Daniel Stuart - University of Calgary

    Daniel Stuart
    Daniel’s ulcerative colitis diagnosis was the first in a series of health-related challenges. Several years ago, he developed dermatitis, which resulted in alopecia universalis, a condition that causes full-body hair loss. During his most recent colitis flare-up, a rare medication side effect caused CNS demyelination, leaving him, at the time, effectively blind and unable to walk. Daniel also lives with primary sclerosing cholangitis, a liver disease that causes inflammation in the bile ducts. Despite the challenges posed by his diagnoses, Daniel continuously strives for the best. He has learned to face adversity with a positive attitude, as oftentimes the one thing you can control is your own reaction. Currently, Daniel is an instructor at UNDRCARD Boxing Studio and Yoga Passage. He uses this platform as a way to advocate and educate about inflammatory bowel disease, chronic illness, and healthy coping. Daniel also volunteers with Kids Cancer Care, providing tutoring services and helping out with day programs and weekend camps. In the fall, Daniel will return to the University of Calgary for his third year in the Bachelor of Nursing program. Inspired by the Nurse Practitioners (NPs) involved in his healthcare journey, Daniel hopes to become a NP himself and work with paediatric gastrointestinal patients, leveraging his lived experience and professional judgment to provide a unique framework of care.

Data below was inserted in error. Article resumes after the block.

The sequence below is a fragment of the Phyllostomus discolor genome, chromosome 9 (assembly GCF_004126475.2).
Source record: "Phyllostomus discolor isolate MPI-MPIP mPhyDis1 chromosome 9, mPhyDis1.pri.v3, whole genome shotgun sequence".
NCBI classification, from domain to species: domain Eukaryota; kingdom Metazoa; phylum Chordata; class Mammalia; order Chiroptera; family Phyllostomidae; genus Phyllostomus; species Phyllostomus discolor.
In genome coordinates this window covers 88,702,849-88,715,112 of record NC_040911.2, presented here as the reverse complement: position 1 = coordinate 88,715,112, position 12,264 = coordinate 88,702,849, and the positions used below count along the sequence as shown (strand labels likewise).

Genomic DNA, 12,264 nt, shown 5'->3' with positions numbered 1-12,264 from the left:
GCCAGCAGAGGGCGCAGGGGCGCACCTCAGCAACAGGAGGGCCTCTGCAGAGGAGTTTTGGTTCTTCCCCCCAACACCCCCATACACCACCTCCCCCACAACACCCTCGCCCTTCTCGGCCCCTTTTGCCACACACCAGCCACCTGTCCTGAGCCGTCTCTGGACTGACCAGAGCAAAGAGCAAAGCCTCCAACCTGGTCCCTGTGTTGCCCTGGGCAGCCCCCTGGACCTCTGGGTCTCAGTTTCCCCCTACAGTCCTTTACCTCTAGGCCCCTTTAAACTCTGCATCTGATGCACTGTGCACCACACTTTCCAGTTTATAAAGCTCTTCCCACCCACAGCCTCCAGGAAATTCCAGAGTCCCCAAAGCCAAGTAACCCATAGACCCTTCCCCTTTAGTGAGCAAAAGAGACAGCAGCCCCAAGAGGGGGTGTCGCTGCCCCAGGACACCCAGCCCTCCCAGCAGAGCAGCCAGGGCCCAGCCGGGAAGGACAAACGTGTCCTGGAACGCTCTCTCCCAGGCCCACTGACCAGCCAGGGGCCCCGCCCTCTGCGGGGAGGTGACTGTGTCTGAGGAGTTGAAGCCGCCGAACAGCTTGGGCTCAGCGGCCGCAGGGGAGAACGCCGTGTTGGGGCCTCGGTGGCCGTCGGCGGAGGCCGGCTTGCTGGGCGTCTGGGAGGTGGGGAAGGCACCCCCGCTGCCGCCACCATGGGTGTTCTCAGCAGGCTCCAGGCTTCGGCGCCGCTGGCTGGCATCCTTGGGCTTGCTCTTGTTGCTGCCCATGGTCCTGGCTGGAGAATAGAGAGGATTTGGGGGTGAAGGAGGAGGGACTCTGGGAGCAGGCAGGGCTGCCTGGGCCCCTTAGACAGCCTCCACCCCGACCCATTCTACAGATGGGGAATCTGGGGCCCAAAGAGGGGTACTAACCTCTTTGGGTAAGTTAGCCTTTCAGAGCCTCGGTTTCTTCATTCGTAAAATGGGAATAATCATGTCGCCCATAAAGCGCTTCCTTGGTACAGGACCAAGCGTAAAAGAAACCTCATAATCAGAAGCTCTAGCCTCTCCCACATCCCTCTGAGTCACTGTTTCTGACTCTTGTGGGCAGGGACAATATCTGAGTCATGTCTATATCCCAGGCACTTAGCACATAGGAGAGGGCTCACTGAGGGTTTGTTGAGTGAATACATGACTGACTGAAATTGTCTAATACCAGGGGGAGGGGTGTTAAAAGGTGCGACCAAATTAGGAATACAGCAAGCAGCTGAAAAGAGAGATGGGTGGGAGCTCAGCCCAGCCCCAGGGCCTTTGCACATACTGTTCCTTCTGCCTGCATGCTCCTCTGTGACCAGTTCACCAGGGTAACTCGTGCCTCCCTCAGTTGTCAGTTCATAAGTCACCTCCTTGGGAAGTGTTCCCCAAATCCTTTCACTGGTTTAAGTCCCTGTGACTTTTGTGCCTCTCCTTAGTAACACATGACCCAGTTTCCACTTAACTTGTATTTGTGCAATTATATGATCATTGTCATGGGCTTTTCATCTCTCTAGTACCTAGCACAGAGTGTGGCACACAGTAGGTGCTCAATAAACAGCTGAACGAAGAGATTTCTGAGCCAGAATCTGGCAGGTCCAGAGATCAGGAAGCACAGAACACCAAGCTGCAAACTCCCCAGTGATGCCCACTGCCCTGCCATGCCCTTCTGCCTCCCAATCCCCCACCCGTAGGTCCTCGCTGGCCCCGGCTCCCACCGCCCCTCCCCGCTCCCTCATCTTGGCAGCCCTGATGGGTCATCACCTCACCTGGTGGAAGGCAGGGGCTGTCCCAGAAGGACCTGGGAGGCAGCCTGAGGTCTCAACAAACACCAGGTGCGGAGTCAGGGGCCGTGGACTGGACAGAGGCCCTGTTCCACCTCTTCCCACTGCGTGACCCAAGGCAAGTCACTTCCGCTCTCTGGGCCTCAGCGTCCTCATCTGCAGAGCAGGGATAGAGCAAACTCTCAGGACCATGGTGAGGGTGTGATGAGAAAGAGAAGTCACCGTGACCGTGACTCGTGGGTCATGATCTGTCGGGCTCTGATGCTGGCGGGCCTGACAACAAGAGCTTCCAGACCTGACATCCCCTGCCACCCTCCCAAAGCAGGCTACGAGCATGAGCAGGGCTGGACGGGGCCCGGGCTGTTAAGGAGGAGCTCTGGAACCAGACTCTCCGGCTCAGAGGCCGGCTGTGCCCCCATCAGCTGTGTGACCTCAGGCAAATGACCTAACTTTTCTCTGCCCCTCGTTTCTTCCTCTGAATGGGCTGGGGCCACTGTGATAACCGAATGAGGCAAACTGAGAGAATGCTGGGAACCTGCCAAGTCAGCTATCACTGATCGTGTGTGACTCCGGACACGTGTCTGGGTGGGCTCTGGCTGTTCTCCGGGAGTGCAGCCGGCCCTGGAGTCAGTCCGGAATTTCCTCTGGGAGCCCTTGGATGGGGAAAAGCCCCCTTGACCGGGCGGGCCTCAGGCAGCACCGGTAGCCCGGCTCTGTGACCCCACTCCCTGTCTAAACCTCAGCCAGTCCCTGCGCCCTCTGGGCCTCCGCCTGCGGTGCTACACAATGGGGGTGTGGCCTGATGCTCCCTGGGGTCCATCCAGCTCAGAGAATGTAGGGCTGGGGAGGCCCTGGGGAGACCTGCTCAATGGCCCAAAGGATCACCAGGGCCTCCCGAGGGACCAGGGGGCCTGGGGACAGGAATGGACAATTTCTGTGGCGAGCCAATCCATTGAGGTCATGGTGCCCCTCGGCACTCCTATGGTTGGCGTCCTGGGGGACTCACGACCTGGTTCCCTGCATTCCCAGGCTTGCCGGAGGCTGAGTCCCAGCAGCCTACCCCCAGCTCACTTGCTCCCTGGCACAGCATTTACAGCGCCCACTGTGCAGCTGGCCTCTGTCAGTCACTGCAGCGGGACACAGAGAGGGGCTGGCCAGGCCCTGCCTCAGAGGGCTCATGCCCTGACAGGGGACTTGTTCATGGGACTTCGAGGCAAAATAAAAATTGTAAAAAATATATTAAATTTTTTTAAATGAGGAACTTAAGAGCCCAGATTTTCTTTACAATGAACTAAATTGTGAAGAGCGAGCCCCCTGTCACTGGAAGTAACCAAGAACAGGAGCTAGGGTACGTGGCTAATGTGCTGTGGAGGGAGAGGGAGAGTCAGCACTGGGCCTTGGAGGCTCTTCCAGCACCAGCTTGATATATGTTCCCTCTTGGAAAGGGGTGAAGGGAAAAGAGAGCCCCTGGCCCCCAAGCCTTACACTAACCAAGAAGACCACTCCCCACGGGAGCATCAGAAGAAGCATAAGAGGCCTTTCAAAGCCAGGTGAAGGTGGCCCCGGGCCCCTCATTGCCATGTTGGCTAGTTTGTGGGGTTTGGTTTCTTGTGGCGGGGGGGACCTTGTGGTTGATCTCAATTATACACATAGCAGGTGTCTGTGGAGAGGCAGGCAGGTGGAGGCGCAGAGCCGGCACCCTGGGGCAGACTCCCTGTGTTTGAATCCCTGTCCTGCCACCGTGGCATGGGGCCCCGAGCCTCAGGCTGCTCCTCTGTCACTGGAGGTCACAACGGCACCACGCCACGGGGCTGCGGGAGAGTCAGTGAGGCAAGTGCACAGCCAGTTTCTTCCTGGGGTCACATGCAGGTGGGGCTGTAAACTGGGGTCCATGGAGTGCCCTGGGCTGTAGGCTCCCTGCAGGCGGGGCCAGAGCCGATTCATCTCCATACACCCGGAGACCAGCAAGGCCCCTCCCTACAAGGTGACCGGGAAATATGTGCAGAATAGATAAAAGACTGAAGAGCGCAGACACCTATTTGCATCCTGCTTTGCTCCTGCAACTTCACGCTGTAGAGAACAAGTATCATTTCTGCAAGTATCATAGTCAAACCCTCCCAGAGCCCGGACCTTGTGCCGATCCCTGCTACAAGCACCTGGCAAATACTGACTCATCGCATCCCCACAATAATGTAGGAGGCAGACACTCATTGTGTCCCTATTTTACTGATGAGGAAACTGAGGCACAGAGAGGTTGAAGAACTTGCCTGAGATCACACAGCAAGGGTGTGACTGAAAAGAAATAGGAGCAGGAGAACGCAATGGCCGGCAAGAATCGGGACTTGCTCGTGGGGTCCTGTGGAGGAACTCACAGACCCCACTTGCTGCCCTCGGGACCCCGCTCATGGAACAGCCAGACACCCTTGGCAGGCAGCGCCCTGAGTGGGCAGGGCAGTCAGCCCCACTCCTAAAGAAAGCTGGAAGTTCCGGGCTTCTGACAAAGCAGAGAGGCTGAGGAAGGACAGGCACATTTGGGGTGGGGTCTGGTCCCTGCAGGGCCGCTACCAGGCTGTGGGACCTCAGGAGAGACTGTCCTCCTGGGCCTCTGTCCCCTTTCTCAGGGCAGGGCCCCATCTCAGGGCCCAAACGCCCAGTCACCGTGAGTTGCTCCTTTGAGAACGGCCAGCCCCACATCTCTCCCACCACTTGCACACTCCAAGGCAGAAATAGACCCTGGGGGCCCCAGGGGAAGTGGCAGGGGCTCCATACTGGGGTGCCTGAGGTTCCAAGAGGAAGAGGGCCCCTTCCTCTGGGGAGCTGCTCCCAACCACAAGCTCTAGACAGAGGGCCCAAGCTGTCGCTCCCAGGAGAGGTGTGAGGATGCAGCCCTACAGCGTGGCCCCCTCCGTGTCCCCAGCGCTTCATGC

James Sousa - University of British Columbia

    James Sousa